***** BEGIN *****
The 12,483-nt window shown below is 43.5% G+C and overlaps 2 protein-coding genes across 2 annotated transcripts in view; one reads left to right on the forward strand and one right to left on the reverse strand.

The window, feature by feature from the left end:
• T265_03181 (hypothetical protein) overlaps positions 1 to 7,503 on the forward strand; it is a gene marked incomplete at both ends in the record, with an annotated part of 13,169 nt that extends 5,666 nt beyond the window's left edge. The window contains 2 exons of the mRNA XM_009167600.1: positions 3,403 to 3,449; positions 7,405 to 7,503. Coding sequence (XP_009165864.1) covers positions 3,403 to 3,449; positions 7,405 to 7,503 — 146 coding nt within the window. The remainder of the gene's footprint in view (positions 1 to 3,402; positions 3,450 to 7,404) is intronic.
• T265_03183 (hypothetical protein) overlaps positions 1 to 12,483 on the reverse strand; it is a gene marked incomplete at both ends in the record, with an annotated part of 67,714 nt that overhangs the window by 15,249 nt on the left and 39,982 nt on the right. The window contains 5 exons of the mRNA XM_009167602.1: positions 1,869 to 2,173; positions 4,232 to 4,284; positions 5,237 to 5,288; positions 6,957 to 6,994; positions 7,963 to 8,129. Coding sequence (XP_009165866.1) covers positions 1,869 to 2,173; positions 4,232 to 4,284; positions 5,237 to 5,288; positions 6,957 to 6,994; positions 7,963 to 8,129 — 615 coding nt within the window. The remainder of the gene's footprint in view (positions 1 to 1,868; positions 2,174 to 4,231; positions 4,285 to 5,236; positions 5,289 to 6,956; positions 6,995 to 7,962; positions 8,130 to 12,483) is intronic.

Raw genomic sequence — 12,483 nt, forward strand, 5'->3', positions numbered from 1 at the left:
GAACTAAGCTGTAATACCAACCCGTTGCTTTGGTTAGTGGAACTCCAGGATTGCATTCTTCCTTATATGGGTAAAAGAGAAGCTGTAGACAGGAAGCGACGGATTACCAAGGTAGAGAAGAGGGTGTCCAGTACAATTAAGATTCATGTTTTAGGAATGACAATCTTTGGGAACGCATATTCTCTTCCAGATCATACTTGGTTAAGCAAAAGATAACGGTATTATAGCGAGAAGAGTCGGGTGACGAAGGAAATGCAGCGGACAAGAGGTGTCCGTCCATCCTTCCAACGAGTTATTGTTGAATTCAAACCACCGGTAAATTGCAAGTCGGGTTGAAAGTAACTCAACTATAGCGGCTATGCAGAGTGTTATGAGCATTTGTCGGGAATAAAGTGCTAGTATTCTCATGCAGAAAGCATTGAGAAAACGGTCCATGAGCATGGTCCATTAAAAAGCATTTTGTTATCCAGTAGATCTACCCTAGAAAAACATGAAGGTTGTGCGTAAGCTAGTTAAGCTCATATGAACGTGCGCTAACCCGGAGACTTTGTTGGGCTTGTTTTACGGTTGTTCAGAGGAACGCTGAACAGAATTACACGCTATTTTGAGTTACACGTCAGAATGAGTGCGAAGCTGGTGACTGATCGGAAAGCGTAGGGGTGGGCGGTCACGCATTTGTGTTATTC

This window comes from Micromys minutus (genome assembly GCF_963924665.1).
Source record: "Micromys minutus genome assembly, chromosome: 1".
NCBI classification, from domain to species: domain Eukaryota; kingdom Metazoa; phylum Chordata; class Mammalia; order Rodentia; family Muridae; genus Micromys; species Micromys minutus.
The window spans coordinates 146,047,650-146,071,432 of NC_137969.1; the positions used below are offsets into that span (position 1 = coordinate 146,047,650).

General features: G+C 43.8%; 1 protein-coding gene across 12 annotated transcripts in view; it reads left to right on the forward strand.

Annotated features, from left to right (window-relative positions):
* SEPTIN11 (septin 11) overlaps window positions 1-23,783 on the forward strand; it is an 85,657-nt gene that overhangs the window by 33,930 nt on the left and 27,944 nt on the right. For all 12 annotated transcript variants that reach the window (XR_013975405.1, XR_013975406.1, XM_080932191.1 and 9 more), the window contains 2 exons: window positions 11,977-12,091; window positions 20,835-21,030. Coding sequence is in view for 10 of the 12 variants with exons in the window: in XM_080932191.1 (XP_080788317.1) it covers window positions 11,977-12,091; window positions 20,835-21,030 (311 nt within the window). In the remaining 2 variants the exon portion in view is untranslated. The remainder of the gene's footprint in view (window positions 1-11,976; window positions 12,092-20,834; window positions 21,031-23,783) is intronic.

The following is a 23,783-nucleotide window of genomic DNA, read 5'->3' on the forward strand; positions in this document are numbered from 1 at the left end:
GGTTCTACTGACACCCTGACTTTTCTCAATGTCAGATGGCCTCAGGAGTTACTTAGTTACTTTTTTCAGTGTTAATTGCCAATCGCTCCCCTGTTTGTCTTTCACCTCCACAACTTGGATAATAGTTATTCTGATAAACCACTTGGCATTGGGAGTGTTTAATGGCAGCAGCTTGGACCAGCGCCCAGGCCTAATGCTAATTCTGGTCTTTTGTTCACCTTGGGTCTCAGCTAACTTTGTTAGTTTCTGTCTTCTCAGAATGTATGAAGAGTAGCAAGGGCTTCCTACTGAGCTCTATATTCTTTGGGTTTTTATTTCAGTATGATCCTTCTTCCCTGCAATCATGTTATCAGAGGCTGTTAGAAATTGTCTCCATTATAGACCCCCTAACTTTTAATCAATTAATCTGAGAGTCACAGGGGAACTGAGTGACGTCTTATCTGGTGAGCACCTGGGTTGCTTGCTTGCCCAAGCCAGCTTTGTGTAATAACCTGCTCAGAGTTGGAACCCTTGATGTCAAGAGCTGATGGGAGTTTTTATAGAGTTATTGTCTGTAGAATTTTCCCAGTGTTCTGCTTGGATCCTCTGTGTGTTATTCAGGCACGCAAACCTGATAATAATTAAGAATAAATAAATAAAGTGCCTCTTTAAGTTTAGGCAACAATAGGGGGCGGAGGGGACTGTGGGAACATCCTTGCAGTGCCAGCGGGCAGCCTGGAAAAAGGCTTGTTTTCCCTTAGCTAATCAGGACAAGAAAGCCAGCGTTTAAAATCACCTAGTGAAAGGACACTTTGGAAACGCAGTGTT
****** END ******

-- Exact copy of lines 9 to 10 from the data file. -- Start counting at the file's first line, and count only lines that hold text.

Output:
NCBI classification, from domain to species: domain Eukaryota; kingdom Metazoa; phylum Chordata; class Mammalia; order Rodentia; family Muridae; genus Micromys; species Micromys minutus.
The window spans coordinates 146,047,650-146,071,432 of NC_137969.1; the positions used below are offsets into that span (position 1 = coordinate 146,047,650).